I think resisting racism is a moral duty too. What I'm not keen on is this idea that we were all hunky-dory until the referendum turned us into a nation of horrid people.

Where I live there is a lot of segregation. Being in the EU hasn't prevented that. I hope Brexit will provide the opportunity to face the issue openly. It won't happen automatically; there's a lot of work to do, among racists and everyone else.

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Callan
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quote:
Originally posted by Jack the Lass:
As I understand it, all 54 of the SNP MPs voted Remain (although Mhairi Black is on record as saying there was an element of holding her nose involved, see here). That article quotes Jim Sillars (former Govan MP and SNP grandee), who was always the voice of SNP opposition to Remain, as stating that there were around 5 or 6 MSPs who voted Leave. Polling before and after the vote suggested that close to 25% of SNP membership were in favour of Leave (similar to the number of Labour supporters voting for Leave, according to polls post-referendum).

I have no quarrel with reluctant remainers. They voted in the national interest with the rest of us.

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How easy it would be to live in England, if only one did not love her. - G.K. Chesterton

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Doc Tor
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quote:
Originally posted by SvitlanaV2:
What I'm not keen on is this idea that we were all hunky-dory until the referendum turned us into a nation of horrid people.

Where did you get this straw man from? Is it left over from bonfire night? Literally no one is arguing this.

FFS listen to black and brown people, and those who don't have Proper English Accents™. They are completely aware that it wasn't 'all hunky-dory' before. But they are saying that since the referendum, racist white people think they've a green light to just be openly and shamelessly shitty in public and that every other white person won't lift a finger to help.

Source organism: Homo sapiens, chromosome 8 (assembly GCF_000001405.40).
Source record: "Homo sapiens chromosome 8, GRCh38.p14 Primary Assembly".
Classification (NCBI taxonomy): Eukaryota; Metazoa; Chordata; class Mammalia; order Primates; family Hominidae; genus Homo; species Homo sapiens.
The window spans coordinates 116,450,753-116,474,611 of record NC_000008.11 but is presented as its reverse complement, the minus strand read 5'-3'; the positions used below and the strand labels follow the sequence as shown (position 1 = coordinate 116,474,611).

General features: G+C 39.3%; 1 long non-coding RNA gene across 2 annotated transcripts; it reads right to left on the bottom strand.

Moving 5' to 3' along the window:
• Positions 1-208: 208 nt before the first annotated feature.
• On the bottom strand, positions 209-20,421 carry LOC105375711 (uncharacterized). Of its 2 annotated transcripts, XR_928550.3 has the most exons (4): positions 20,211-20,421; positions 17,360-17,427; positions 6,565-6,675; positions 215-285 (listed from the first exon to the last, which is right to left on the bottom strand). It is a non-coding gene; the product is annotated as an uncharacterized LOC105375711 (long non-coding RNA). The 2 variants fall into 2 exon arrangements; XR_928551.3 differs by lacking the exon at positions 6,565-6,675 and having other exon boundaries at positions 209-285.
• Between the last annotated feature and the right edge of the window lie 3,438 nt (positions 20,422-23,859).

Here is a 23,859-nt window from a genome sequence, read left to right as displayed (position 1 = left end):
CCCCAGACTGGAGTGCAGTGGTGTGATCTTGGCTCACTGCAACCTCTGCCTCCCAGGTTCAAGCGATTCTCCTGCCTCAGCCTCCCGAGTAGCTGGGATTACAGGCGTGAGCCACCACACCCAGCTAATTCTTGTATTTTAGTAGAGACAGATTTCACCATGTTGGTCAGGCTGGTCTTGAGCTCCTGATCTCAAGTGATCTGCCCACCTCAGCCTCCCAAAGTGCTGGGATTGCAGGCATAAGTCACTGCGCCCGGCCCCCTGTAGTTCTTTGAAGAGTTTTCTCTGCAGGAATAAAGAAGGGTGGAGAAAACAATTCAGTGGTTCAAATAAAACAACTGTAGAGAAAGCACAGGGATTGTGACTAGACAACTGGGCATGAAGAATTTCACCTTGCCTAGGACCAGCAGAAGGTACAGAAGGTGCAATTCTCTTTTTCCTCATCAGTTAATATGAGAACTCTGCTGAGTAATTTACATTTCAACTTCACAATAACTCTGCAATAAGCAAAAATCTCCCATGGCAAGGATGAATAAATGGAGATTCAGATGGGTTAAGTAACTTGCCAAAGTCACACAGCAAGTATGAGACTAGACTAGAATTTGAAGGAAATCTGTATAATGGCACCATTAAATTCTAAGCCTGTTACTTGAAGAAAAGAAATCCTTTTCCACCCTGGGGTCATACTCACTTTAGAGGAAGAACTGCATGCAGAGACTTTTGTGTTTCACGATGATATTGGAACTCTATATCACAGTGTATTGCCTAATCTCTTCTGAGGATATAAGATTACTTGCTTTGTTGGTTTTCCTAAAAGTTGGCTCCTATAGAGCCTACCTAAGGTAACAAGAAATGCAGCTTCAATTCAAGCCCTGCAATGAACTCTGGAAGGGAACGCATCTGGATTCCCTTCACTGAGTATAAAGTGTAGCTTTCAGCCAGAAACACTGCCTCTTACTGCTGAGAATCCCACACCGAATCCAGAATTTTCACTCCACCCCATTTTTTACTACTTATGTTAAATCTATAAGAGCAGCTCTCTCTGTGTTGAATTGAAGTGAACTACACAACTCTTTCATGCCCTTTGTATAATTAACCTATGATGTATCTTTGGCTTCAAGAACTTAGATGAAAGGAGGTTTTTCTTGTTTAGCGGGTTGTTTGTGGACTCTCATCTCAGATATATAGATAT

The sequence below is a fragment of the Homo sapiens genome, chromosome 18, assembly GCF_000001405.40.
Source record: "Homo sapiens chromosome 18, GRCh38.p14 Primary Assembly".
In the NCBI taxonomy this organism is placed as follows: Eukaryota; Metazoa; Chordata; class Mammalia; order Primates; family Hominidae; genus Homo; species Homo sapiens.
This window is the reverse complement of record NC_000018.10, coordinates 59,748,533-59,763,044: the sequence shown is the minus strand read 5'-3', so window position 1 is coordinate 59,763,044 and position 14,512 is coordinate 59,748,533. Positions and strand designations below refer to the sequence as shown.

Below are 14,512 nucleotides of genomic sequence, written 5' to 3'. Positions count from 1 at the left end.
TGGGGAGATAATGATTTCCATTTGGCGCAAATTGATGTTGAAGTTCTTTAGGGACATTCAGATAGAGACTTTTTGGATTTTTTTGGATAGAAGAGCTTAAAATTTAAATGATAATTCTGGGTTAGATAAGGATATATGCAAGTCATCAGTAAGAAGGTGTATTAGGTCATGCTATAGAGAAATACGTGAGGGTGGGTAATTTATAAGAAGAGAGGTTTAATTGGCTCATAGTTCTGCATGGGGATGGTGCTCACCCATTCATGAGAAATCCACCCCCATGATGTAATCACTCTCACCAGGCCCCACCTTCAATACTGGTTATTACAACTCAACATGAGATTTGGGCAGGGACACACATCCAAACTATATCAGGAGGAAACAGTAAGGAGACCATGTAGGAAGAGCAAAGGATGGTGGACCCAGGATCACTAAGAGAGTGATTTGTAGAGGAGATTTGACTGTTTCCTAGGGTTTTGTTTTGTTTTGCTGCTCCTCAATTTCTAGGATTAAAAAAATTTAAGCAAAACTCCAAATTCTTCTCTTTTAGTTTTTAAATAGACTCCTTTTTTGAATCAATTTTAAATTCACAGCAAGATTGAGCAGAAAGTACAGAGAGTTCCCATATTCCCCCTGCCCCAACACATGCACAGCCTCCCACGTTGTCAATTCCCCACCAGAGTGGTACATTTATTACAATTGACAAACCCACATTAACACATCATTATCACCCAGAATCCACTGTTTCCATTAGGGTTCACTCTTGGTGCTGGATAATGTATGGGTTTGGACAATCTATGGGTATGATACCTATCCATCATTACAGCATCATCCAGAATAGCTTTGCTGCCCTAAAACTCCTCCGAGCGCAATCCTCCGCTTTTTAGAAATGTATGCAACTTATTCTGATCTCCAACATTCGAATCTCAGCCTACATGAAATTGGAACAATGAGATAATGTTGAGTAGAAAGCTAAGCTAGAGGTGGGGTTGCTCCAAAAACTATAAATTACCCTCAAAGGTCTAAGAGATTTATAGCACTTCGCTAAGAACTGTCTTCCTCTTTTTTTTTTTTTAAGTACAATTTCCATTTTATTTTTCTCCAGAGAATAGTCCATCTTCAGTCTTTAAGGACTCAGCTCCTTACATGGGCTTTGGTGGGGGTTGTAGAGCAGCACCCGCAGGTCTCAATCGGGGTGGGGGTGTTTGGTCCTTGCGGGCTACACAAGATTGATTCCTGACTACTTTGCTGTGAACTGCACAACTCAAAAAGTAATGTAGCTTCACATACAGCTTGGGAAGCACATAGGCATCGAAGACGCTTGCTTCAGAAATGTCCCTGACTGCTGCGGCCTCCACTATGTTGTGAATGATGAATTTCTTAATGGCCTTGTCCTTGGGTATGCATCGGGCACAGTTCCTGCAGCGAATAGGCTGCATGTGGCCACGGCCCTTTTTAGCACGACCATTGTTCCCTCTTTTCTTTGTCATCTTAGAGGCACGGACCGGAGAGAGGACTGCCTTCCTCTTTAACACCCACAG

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Forward the New Republic

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SvitlanaV2
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I'm one of those people myself. And I'm saying that racism existed before the referendum. Glad you agree with that.

I did fear that incidents of racist incidents might rise after a vote for Brexit. In some places they have, although not so much in my city. IMO what these incidents show is that we need to deal with the sociological causes of racism and the lack of faith in the EU project rather than sweeping it all under the carpet of false unity.

Obviously, it's true that some parts of the country are more unified than others. How lucky they are.

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Alan Cresswell

Mad Scientist 先生
# 31

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quote:
Originally posted by Callan:
I have no quarrel with reluctant remainers. They voted in the national interest with the rest of us.

I have no quarrel with anyone who weighed the pro's and con's of EU membership and voted accordingly (although I wonder how they managed to work out the pro's and con's of leaving when no-one had bothered to define what Leave would be seeking). Even those who chose to vote in a different manner to me.

The people I do take issue with are:

a) those who decided to vote based on issues not related to the EU - including, and perhaps especially, those who voted as a protest against the government or the political system.